The author argues that peak hour car restraint would further erode off peak bus services. He suggests that priority be given to buses because they are the means of most journeys to work in urban areas. Buses at peak periods, because of their high load factors, use energy and road space more efficiently than the private car. There is also a large bias towards low income earners amongst bus passengers. Evidence is given that only in some medium sized urban areas are more than half the work trips made by car, and that high levels of car commuting can only be achieved by increasing road capacity or by planning the location of industry to facilitate car movement. Although peak hour car restraint may have some undesirable side effects, these can be minimised by a number of mechanisms available to local authorities. Before it can be given a fair trial, the political will is needed to pursue the policy of car restraint. /TRRL/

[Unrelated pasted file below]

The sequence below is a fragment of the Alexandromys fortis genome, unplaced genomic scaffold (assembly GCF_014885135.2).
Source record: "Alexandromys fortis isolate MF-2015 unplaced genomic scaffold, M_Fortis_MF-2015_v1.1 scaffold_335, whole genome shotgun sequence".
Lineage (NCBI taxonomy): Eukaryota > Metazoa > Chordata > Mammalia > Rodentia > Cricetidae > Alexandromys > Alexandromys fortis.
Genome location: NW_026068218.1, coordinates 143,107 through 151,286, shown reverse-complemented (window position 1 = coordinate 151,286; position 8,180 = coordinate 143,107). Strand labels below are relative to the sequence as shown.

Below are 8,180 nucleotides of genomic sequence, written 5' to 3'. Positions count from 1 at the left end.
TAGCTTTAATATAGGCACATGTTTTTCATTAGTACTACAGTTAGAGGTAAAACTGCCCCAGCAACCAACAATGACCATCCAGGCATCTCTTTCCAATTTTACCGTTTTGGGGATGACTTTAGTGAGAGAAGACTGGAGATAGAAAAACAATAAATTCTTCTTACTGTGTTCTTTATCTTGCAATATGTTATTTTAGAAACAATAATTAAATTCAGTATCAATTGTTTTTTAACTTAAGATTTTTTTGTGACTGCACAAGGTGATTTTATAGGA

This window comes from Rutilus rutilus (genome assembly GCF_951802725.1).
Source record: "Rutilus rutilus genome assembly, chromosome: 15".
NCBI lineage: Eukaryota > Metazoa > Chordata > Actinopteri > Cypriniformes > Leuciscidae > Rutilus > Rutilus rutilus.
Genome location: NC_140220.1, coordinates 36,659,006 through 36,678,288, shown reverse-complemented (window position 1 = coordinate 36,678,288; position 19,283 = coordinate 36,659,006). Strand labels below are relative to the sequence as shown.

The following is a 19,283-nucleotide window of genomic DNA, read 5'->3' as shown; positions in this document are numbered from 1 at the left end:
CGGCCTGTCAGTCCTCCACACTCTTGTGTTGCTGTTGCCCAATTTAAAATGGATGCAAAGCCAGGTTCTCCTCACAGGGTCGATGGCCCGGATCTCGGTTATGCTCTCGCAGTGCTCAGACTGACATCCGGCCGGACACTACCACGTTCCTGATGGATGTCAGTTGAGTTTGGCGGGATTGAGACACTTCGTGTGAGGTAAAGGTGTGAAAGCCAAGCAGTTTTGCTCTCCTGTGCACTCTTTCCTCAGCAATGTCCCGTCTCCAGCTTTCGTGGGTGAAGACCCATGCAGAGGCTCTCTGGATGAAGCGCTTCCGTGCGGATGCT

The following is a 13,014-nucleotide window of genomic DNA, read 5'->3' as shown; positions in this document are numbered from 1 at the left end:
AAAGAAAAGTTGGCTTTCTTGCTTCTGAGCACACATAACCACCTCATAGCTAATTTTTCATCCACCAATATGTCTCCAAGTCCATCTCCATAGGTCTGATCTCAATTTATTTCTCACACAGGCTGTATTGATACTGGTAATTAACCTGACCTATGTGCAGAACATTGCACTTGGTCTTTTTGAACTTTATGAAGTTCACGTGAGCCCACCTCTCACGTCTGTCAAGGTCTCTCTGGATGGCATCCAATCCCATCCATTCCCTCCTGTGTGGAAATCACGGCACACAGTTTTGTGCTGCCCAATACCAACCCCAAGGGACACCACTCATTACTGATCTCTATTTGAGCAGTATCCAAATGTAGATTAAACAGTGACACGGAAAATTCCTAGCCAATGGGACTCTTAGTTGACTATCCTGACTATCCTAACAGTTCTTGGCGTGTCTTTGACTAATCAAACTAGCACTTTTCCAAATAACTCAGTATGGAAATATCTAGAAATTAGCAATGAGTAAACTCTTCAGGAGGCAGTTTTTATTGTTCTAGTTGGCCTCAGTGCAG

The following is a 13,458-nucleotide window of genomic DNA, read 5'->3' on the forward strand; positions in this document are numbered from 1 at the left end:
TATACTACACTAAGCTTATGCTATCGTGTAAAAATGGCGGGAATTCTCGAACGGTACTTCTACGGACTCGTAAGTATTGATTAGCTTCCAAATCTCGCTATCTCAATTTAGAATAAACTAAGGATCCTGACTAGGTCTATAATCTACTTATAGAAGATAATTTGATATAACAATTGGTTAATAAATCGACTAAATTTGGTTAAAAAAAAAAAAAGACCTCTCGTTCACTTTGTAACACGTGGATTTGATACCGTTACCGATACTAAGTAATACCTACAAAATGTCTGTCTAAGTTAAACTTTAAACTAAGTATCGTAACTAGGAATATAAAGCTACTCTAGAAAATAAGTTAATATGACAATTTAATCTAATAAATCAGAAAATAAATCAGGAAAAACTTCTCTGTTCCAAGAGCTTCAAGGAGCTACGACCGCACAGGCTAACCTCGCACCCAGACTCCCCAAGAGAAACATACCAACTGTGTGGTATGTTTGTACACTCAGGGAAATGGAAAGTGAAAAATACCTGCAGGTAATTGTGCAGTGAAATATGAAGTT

• Corporate Authors:

    IPC Building and Contract Journals Limited

    32 Southwark Bridge Road
    London SE1 9EX,   England 
  • Authors:
    • HAMER, M
  • Publication Date: 0

Media Info

Subject/Index Terms

Filing Info

  • Accession Number: 00138867
  • Record Type: Publication
  • Source Agency: Transport and Road Research Laboratory (TRRL)
  • Files: ITRD, TRIS
  • Created Date: Oct 26 1982 12:00AM